Jump in the Timeline
Microsoft unveiled Timeline a year ago at its Build developer conference, and it was initially expected for last fall's Creator's Update. Well, the company obviously missed that deadline, choosing instead to focus on mixed reality for that release. At its most basic, the feature is an interactive log of everything you're working on, similar to your web browser history. What makes it truly interesting, though, is that it's tied to your Microsoft account. That means it can track your progress across multiple machines, be it your home and work PCs, as well as your smartphone.
On Windows 10, you can access the Timeline by hitting the Windows and Tab keys together or by clicking on the icon in the taskbar. Previously, that key combination unlocked a slightly prettier version of the Alt + Tab task switcher. At the top of the Timeline, you'll find all of your open apps -- scroll down, though, and you'll find everything you were previously working on. The feature also lets you see what you're browsing on Edge on your iPhone or Android device, or continue on documents from Office 365 apps.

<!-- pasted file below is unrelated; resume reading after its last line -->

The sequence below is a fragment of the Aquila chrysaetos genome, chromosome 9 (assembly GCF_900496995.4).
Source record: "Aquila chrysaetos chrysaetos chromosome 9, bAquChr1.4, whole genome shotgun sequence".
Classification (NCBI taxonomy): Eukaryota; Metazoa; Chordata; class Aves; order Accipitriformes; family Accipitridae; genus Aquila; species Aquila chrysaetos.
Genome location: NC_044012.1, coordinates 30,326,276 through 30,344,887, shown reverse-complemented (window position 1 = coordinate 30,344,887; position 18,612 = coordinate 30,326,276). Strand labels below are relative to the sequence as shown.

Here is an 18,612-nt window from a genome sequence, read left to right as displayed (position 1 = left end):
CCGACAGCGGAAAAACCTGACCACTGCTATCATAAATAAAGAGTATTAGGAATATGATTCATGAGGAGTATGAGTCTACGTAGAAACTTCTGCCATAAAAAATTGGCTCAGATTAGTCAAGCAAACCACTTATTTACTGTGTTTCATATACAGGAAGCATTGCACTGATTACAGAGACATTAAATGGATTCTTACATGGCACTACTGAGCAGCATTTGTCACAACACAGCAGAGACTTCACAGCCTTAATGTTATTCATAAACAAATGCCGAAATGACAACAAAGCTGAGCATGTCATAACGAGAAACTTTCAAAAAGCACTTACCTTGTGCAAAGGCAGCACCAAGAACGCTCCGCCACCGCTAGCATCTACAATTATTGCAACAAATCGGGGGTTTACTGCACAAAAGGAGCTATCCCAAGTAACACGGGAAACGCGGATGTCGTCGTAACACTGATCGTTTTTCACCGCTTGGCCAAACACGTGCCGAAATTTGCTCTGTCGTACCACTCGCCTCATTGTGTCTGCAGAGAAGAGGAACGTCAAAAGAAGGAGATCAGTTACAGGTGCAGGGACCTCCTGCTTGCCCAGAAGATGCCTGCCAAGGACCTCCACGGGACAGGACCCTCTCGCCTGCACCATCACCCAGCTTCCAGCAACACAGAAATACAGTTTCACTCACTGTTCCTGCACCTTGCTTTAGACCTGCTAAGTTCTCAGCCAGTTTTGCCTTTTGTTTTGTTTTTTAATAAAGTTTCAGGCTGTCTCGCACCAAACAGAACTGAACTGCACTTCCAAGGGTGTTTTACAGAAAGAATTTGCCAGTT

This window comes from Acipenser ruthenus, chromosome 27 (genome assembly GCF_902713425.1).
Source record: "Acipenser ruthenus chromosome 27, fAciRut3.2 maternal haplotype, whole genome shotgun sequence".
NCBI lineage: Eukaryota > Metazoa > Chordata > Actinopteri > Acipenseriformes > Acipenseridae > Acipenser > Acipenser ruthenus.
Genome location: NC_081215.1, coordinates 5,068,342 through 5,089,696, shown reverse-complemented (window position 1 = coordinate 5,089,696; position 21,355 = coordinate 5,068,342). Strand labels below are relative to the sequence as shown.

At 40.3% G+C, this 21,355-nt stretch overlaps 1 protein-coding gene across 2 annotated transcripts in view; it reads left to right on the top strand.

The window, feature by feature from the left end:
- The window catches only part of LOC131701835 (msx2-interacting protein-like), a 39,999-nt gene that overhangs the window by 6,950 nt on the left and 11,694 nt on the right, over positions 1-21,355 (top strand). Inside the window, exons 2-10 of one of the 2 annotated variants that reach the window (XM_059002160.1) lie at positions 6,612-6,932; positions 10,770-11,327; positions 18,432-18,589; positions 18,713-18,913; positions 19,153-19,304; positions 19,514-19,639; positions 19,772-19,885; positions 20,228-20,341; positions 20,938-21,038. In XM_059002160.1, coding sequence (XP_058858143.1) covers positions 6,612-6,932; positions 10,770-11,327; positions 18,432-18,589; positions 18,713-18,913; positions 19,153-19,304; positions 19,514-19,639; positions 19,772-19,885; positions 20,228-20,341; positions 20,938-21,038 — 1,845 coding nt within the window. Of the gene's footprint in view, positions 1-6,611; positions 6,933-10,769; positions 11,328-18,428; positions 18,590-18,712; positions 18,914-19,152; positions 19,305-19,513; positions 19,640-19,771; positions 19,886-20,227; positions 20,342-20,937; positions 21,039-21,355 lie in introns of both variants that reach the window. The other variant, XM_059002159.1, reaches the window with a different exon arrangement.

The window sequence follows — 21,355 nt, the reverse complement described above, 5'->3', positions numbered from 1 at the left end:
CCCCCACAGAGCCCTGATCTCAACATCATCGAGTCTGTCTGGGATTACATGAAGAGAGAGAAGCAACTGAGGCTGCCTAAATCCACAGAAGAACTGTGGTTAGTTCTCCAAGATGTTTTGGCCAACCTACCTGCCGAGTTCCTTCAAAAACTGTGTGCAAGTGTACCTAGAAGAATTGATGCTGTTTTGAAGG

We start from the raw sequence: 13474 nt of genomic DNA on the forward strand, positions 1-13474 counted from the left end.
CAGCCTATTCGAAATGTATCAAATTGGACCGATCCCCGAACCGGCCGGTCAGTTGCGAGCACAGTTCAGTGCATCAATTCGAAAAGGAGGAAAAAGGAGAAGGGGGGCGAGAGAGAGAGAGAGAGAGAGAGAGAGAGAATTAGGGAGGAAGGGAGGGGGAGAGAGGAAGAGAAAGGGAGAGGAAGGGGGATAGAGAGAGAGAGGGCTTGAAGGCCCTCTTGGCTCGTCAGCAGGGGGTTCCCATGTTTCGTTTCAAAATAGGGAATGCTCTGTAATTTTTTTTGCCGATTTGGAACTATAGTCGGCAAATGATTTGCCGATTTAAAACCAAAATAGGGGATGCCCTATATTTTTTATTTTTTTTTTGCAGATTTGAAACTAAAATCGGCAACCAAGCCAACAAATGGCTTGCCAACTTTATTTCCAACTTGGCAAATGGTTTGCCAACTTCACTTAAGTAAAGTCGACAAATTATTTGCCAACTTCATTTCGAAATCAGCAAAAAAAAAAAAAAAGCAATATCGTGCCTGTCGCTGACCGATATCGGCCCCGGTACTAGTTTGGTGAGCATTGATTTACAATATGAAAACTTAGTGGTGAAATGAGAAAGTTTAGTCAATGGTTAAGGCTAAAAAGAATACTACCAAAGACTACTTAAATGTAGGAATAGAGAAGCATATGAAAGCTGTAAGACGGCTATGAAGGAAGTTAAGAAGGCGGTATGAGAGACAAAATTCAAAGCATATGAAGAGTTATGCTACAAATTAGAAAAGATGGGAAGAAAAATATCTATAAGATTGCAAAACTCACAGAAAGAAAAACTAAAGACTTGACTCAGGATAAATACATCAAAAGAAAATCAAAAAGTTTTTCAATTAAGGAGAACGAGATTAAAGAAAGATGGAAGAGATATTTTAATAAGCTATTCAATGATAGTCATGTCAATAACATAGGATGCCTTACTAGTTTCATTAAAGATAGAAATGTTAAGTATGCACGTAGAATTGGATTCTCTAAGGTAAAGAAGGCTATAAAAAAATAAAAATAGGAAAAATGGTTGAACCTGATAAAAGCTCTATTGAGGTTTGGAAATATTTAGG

Timeline will track your progress for up to 30 days, and you also have full control of the feature in a new "Activity History" section in Control Panel. You can wipe out your Timeline progress at any time, or choose to stop tracking activity from your machine entirely. If you use multiple Microsoft accounts in Windows 10 (for example, if you're juggling work and personal logins), you can also select which one Timeline can track.
It's a feature that many Windows users likely won't notice at first, but after testing it for a few weeks, it's something I can't live without. Timeline was helpful whenever I needed to quickly find a document I was working on, but couldn't quite remember the name of. It also helped me get back up and running quickly whenever I needed to reboot my laptop. Browsing through weeks' worth of activities was a cinch, though it would sometimes take a fraction of a second for icons to pop up if I scrolled too quickly. I didn't have a chance to test it on multiple Windows 10 PCs, unfortunately, but I'd imagine it'll be even more useful when I bounce from my home desktop rig to laptops for work.
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